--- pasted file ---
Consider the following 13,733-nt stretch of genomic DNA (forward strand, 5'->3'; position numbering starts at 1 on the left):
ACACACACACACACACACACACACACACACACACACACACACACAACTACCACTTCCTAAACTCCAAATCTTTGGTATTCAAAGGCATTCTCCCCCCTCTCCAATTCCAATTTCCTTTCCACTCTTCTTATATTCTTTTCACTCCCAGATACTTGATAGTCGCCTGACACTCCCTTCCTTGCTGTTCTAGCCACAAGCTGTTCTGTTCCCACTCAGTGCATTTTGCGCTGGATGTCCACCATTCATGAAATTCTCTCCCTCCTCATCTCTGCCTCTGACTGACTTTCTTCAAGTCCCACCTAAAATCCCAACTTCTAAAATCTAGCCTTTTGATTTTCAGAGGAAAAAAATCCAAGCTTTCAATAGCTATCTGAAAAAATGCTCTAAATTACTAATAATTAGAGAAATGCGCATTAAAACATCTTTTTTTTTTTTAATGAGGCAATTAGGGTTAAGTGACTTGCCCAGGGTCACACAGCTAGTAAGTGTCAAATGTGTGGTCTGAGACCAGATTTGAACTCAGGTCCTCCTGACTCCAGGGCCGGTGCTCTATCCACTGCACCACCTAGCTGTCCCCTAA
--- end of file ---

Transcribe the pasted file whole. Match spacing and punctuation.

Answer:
Consider the following 13,733-nt stretch of genomic DNA (forward strand, 5'->3'; position numbering starts at 1 on the left):
ACACACACACACACACACACACACACACACACACACACACACACAACTACCACTTCCTAAACTCCAAATCTTTGGTATTCAAAGGCATTCTCCCCCCTCTCCAATTCCAATTTCCTTTCCACTCTTCTTATATTCTTTTCACTCCCAGATACTTGATAGTCGCCTGACACTCCCTTCCTTGCTGTTCTAGCCACAAGCTGTTCTGTTCCCACTCAGTGCATTTTGCGCTGGATGTCCACCATTCATGAAATTCTCTCCCTCCTCATCTCTGCCTCTGACTGACTTTCTTCAAGTCCCACCTAAAATCCCAACTTCTAAAATCTAGCCTTTTGATTTTCAGAGGAAAAAAATCCAAGCTTTCAATAGCTATCTGAAAAAATGCTCTAAATTACTAATAATTAGAGAAATGCGCATTAAAACATCTTTTTTTTTTTTAATGAGGCAATTAGGGTTAAGTGACTTGCCCAGGGTCACACAGCTAGTAAGTGTCAAATGTGTGGTCTGAGACCAGATTTGAACTCAGGTCCTCCTGACTCCAGGGCCGGTGCTCTATCCACTGCACCACCTAGCTGTCCCCTAA